Lifestyles of the Really, Really Rich (but They Don't Want to Be Famous)

The fiery Ferrari crash last weekend that critically injured Russian billionaire Suleiman Kerimov has turned a spotlight onto the playgrounds of the ultrarich.

Though the crash occurred on the Riviera, just a quick hop away -- by private jet -- is London, where a disproportionately high number of billionaires have settled, according to this year's Forbes magazine survey of the world's richest people.

London's shops, exclusive nightclubs, and top-notch private schools cater to them -- famed department store Harrods has an entire department of personal shoppers to fulfill their every whim.

And members-only nightclubs like Annabel's make sure to keep the riffraff -- like lowly millionaires -- behind the velvet ropes.

Of the 23 billionaires based in London, only 12 are British. The rest come from places as far-flung as India, Iceland and South Africa.

At the top of the London list, and ranking as the world's fifth-richest person overall with a fortune of $23.5 billion, is Indian steel magnate Lakshmi Mittal.

Close behind is the Russian owner of the Chelsea Football Club, Roman Abramovich, who ranks the world's 11th-richest person with $18.82 billion.

Yet another Russian, oil tycoon Leonard Blavatnik is said to be worth $5 billion; Dutch heiress Charlene de Carvalho-Heineken inherited her $5 billion fortune from the brewing empire of her late father, Freddy Heineken.

They're not exactly household names.

While many American millionaires like a little attention (Donald Trump, anyone?), these billionaires are a fairly anonymous and low-keyed lot -- except to each other.

Why is London an attractive place to settle?

"Billionaires are, by nature, [a] peripatetic lot," said Paul Maidment of Forbes. "They can afford to own property on many continents, and do. Their business interests and their investments are global. … In a sense, they are citizens of no country but the self-contained universe of the superwealthy."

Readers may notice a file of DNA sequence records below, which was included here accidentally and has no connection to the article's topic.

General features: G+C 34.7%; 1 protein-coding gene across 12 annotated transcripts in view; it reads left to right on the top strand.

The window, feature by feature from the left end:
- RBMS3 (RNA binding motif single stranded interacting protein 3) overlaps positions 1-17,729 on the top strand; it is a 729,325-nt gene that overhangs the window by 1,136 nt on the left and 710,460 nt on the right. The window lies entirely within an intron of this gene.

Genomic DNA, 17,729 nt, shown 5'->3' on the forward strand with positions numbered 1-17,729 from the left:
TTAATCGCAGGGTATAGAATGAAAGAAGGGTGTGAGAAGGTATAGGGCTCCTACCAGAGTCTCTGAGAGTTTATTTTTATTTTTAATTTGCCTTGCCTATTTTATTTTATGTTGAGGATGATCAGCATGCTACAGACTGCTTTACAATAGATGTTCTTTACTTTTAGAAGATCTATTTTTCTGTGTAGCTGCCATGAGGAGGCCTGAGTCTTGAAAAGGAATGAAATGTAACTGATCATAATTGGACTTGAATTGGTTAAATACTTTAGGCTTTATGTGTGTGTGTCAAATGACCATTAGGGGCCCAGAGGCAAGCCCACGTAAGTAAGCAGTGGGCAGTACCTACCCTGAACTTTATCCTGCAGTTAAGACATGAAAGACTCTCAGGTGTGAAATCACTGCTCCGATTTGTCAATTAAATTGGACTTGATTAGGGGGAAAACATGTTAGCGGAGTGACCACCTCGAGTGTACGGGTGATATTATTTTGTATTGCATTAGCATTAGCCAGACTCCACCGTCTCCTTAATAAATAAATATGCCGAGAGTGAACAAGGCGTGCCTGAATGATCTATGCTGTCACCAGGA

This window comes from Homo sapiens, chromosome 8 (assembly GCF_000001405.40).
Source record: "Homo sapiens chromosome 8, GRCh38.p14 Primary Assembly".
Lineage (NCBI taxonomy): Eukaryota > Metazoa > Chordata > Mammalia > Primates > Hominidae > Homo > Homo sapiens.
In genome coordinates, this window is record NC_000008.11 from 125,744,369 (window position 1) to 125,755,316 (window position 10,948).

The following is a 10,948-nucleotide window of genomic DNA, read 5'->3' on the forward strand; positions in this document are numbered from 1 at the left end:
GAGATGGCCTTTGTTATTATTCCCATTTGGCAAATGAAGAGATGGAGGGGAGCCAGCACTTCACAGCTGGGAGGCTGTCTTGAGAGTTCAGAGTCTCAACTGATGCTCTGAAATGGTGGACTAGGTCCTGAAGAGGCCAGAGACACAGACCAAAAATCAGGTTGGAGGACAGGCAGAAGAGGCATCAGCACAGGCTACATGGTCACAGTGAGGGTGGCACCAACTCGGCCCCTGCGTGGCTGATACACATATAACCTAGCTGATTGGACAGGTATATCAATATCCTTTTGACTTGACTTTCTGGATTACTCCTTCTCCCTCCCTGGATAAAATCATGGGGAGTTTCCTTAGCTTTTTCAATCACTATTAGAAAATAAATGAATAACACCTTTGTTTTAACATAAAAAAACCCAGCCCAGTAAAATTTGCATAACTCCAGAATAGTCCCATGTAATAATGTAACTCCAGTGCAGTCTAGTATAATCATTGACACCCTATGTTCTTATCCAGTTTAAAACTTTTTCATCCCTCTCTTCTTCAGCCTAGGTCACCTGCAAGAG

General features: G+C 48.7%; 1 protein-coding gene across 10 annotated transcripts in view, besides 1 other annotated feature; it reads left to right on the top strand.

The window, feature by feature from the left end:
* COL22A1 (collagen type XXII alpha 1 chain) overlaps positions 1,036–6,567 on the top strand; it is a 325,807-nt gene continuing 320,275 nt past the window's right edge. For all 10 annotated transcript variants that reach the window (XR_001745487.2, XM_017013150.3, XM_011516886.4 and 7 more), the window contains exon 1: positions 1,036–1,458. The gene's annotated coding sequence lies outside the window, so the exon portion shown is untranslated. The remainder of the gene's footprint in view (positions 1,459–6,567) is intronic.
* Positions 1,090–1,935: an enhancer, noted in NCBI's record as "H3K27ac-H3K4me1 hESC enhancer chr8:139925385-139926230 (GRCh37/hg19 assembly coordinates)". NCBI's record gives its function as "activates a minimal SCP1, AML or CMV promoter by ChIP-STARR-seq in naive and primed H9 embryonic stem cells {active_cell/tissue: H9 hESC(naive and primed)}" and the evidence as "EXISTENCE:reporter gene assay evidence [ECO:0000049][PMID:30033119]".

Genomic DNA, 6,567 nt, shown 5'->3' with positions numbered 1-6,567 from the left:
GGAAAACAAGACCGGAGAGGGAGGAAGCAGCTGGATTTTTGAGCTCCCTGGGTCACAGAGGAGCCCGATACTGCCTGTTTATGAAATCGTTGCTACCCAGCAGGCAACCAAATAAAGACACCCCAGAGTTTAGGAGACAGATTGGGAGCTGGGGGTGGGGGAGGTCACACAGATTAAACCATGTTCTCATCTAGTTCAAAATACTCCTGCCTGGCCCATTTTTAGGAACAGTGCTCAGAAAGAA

And London has many unique attributes: "Number one, it's a tax haven, but it's the cocoon and isolation from the rest of the world they want," Maidment said.

Low taxation is a major enticement.

Russian oligarchs and Arab petrobillionaires are lured to London by British Chancellor of Exchequer Gordon Brown's willingness to allow 60,000 foreigners to escape paying tax on income and investments held abroad.

London's innovative and open financial markets are another draw for the superrich.

The billionaires already invest in real estate and gold bars, and stow away dollar bills in Swiss bank accounts.

London offers them a convenient plethora of banks with marble floors and investment firms with elegant pillars, which are scattered across the poshest residential districts: Mayfair, St. James and Belgravia.

According to Richard Skinner, a strategist for Price Waterhouse Coopers: "The time difference is optimal for trading with the Middle East, and London is a bridge between North America and Asia. Being able to conduct business in the English language is another draw, not to mention being able to find your own set of people in London, whether it be Arabs, Asians or Russians."

Furthermore, the political stability that the United Kingdom enjoys is an invaluable benefit. The politicians and bureaucrats aren't corrupt, and there is a sound legal system.

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